Mother’s guilt over al­co­hol’s ef­fect

Townsville Bulletin - - Gig Guide -

EL­IZ­A­BETH Rus­sell drank al­co­hol while she was preg­nant with her two sons. She has re­gret­ted her ac­tions ever since.

The Na­tional Or­gan­i­sa­tion for Foetal Al­co­hol Syn­drome Queens­land rep­re­sen­ta­tive is ded­i­cated to telling preg­nant women about the dan­gers of drink­ing al­co­hol.

Ms Rus­sell’s youngest son, aged 22, is con­stantly bat­tling the on­go­ing ef­fects of foetal al­co­hol syn­drome.

De­spite hav­ing a high IQ, Ms Rus­sell said he strug­gled with his judg­ment and de­ci­sion-mak­ing abil­i­ties.

‘‘He lives in­ter-de­pen­dently . . . at least twice a day I hear from him, I have to be con­stantly by my phone,’’ Ms Rus­sell said.

‘‘I don’t know how many times I have talked him down from sui­cide — it is a con­stant bat­tle, for him as well as me.’’

Ms Rus­sell’s eldest son is 25, and de­spite show­ing all the signs of foetal al­co­hol syn­drome as a tod­dler, has ended up able to live a nor­mal life.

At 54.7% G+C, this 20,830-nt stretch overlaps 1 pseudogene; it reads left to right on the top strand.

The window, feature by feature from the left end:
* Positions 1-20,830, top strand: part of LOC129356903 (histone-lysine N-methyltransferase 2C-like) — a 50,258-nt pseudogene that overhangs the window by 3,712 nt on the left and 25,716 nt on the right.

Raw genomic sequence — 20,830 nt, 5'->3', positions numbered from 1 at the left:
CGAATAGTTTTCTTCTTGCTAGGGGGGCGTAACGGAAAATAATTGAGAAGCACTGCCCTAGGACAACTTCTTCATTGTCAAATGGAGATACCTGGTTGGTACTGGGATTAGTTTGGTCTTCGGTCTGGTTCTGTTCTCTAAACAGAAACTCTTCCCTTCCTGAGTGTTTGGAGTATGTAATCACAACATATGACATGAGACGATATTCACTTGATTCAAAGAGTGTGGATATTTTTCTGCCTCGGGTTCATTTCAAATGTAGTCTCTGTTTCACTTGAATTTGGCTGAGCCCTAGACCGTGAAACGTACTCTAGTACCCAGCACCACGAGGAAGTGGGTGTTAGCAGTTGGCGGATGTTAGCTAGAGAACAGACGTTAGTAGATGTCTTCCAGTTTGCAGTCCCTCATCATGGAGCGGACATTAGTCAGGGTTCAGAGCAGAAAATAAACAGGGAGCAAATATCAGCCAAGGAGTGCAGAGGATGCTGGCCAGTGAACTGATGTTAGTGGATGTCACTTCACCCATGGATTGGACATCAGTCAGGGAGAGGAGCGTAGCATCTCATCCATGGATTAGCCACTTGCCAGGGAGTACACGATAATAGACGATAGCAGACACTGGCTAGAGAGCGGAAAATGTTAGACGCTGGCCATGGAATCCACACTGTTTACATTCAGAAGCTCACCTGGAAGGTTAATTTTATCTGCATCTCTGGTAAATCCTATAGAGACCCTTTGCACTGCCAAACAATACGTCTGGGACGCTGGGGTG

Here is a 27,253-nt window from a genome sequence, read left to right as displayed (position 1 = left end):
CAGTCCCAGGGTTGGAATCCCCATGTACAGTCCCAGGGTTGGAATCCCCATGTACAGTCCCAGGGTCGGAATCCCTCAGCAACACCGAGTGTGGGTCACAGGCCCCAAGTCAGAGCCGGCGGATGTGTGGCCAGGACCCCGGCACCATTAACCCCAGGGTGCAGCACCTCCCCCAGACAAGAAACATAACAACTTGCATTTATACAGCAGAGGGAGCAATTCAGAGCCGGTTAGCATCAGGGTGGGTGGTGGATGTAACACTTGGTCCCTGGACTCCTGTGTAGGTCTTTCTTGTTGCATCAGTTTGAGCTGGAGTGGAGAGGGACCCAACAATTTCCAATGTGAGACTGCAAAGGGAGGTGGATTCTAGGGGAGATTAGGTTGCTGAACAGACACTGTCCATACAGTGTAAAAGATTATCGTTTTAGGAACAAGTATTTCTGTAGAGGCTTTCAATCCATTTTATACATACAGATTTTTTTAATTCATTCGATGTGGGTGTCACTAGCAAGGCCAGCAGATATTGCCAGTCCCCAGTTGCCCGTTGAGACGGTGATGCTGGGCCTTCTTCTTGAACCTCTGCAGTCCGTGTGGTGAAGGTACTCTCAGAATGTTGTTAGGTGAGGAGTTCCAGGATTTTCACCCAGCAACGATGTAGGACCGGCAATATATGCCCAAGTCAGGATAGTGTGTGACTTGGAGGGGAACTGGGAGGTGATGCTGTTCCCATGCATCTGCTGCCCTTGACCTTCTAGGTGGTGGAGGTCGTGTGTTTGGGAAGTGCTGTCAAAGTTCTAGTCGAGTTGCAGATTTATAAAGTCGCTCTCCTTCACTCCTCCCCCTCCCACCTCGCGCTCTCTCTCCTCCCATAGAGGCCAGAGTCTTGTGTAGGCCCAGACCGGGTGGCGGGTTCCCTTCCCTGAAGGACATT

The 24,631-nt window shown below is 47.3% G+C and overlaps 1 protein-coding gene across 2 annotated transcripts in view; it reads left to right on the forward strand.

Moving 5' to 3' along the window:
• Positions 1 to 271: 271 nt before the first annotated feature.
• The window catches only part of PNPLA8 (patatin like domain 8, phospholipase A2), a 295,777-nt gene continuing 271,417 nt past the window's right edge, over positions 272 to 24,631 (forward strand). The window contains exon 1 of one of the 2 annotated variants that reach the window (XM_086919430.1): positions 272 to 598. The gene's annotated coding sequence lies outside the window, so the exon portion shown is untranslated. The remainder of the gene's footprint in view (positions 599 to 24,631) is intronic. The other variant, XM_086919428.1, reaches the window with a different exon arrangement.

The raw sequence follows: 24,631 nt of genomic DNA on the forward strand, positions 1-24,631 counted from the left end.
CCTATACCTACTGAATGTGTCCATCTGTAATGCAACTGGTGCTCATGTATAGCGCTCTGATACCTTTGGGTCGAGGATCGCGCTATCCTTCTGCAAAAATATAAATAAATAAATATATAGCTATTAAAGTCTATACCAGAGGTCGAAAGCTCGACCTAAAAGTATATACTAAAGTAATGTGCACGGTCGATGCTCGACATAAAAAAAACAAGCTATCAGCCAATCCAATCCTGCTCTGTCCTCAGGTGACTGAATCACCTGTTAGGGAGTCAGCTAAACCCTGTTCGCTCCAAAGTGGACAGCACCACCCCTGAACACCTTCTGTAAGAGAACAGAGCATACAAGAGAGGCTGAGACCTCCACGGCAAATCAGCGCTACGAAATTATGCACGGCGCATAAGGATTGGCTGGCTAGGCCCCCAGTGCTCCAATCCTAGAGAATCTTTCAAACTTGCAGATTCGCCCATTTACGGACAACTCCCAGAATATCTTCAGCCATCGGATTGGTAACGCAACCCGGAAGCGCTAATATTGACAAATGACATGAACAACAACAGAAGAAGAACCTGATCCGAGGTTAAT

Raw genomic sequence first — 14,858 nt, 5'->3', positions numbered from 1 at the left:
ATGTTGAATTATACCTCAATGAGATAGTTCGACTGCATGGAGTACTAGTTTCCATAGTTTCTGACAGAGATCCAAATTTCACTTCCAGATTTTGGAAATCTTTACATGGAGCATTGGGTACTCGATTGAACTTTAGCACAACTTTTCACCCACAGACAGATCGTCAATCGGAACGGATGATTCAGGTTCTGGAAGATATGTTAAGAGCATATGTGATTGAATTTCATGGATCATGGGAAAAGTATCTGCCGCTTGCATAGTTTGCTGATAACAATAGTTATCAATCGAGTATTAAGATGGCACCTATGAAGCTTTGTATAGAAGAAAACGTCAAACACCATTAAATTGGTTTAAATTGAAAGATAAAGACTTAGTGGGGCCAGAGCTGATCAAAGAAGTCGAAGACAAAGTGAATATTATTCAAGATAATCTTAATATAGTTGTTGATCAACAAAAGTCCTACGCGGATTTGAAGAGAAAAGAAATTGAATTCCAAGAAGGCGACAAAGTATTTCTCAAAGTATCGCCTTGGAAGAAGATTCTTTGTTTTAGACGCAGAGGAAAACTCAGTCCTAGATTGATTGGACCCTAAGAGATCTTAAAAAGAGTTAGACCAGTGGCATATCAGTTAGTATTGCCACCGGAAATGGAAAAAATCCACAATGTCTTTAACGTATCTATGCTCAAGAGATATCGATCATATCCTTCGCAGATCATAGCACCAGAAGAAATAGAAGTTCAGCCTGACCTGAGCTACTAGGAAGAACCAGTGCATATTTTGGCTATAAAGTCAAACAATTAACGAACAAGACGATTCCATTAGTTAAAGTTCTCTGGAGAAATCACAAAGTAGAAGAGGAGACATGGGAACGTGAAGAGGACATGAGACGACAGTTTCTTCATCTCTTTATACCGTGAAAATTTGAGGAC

But Ms Rus­sell said she would never know whether his IQ and abil­i­ties could have been bet­ter if she’d ab­stained from drink­ing.

Like Dr White­hall, Ms Rus­sell be­lieves ab­stain­ing from al­co­hol com­pletely while preg­nant is the only way moth­ers can en­sure their baby is not af­fected.

She said she did not drink much more than the seven drinks a week the Na­tional Guide­lines state is safe.

‘‘I don’t re­mem­ber drink­ing more than two or three drinks a night,’’ Ms Rus­sell said.

Ms Rus­sell said she dis­puted the view that it was the wo­man’s body and it was her choice.

‘‘You can’t put the mother’s rights over the baby’s,’’ she said.

She said the last­ing ef­fects of al­co­hol on a baby were ‘far, far worse’ than those suf­fered by drug-af­fected ba­bies.

Ms Rus­sell has writ­ten two books about foetal al­co­hol syn­drome. The sec­ond, Al­co­holandPreg­nancy:No BlameNoShame, is about to be re­leased.

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